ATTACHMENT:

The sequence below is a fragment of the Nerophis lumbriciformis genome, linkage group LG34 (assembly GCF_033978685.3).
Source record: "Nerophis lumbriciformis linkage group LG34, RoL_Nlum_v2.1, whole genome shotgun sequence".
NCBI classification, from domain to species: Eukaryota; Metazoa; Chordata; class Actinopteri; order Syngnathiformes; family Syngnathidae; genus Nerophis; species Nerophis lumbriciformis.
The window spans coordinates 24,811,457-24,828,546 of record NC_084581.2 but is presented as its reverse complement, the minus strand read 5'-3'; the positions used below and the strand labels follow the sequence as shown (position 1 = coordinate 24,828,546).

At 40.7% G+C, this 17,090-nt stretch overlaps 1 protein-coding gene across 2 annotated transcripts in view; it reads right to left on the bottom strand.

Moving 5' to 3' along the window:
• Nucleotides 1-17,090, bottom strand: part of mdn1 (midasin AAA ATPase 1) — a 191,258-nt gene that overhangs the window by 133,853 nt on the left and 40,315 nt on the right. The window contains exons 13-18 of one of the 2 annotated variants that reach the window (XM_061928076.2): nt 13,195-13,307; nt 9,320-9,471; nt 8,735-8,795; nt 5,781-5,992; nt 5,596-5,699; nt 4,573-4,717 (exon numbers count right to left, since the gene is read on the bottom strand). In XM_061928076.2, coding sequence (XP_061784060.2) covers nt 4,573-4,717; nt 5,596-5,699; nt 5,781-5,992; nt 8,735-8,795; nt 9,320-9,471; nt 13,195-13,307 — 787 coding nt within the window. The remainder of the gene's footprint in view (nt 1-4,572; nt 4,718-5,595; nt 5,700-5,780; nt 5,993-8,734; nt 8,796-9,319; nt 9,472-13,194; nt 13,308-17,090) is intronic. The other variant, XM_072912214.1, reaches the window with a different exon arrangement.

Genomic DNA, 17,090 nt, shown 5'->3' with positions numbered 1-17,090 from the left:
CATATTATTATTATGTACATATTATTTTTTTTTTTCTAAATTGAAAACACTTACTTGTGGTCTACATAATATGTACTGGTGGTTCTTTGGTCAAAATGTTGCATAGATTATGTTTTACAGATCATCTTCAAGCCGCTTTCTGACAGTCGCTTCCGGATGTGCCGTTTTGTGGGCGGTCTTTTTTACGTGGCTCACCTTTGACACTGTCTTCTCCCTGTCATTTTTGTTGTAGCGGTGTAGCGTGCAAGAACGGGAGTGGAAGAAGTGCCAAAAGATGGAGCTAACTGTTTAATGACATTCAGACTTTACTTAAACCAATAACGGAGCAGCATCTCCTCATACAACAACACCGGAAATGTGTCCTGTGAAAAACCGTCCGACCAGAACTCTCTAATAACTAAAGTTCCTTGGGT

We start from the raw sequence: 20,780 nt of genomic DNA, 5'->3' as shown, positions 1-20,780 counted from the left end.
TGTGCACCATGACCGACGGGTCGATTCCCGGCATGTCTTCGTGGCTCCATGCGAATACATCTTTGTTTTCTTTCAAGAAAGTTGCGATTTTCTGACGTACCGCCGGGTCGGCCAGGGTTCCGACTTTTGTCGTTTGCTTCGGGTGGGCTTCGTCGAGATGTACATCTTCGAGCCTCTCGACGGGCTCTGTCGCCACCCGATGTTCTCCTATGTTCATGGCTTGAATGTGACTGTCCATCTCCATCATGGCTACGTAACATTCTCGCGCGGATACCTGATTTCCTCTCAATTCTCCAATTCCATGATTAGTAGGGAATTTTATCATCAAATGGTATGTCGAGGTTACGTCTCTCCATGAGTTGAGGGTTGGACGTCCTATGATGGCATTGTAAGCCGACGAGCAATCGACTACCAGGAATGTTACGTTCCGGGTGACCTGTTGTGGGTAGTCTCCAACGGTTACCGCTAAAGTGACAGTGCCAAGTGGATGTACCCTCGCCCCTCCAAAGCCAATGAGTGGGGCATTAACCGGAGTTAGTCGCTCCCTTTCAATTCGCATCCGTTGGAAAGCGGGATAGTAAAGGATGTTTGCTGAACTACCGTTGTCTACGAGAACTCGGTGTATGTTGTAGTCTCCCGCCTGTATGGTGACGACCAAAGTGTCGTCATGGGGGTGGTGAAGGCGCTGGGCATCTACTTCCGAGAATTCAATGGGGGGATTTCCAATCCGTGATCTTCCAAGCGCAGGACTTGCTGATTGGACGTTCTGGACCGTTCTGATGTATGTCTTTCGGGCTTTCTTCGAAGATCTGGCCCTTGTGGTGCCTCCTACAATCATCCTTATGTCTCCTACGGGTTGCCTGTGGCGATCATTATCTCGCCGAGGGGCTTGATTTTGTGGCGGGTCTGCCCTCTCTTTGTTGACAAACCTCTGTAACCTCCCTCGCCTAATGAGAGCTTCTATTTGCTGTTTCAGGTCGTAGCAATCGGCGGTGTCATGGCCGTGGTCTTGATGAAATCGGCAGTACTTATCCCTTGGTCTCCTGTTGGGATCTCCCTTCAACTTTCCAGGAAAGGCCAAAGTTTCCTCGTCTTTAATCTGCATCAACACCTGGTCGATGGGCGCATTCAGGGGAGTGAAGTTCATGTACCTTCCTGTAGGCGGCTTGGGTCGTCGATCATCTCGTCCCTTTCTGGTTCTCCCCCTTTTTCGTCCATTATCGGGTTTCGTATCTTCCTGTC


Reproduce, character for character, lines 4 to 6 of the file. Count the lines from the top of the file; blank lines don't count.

The window spans coordinates 24,811,457-24,828,546 of record NC_084581.2 but is presented as its reverse complement, the minus strand read 5'-3'; the positions used below and the strand labels follow the sequence as shown (position 1 = coordinate 24,828,546).

At 40.7% G+C, this 17,090-nt stretch overlaps 1 protein-coding gene across 2 annotated transcripts in view; it reads right to left on the bottom strand.

Moving 5' to 3' along the window: